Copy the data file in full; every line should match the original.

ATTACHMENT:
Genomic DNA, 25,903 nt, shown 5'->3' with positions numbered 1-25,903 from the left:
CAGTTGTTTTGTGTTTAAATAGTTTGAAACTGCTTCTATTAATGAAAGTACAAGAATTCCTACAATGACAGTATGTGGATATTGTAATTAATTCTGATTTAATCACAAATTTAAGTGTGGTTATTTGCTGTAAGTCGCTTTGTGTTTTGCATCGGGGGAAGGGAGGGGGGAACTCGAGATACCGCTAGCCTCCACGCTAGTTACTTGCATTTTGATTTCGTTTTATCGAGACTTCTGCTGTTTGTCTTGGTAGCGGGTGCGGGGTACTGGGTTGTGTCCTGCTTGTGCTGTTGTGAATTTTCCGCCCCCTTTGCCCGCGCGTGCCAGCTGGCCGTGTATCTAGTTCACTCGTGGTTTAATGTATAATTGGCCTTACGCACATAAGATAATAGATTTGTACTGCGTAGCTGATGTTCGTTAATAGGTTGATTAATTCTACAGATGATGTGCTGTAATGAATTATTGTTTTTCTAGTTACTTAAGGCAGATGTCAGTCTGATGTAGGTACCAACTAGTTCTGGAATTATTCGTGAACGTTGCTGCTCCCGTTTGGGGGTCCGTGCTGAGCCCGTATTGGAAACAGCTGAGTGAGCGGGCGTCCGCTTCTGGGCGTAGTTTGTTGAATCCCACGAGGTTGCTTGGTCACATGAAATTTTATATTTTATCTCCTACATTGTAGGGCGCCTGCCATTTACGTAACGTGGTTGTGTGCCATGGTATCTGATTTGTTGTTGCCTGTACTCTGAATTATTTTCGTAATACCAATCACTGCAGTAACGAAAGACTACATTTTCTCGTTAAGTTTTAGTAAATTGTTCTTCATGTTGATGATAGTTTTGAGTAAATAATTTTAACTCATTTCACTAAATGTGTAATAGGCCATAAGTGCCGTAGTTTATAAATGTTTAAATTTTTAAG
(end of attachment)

Genomic DNA, 25,903 nt, shown 5'->3' with positions numbered 1-25,903 from the left:
CAGTTGTTTTGTGTTTAAATAGTTTGAAACTGCTTCTATTAATGAAAGTACAAGAATTCCTACAATGACAGTATGTGGATATTGTAATTAATTCTGATTTAATCACAAATTTAAGTGTGGTTATTTGCTGTAAGTCGCTTTGTGTTTTGCATCGGGGGAAGGGAGGGGGGAACTCGAGATACCGCTAGCCTCCACGCTAGTTACTTGCATTTTGATTTCGTTTTATCGAGACTTCTGCTGTTTGTCTTGGTAGCGGGTGCGGGGTACTGGGTTGTGTCCTGCTTGTGCTGTTGTGAATTTTCCGCCCCCTTTGCCCGCGCGTGCCAGCTGGCCGTGTATCTAGTTCACTCGTGGTTTAATGTATAATTGGCCTTACGCACATAAGATAATAGATTTGTACTGCGTAGCTGATGTTCGTTAATAGGTTGATTAATTCTACAGATGATGTGCTGTAATGAATTATTGTTTTTCTAGTTACTTAAGGCAGATGTCAGTCTGATGTAGGTACCAACTAGTTCTGGAATTATTCGTGAACGTTGCTGCTCCCGTTTGGGGGTCCGTGCTGAGCCCGTATTGGAAACAGCTGAGTGAGCGGGCGTCCGCTTCTGGGCGTAGTTTGTTGAATCCCACGAGGTTGCTTGGTCACATGAAATTTTATATTTTATCTCCTACATTGTAGGGCGCCTGCCATTTACGTAACGTGGTTGTGTGCCATGGTATCTGATTTGTTGTTGCCTGTACTCTGAATTATTTTCGTAATACCAATCACTGCAGTAACGAAAGACTACATTTTCTCGTTAAGTTTTAGTAAATTGTTCTTCATGTTGATGATAGTTTTGAGTAAATAATTTTAACTCATTTCACTAAATGTGTAATAGGCCATAAGTGCCGTAGTTTATAAATGTTTAAATTTTTAAG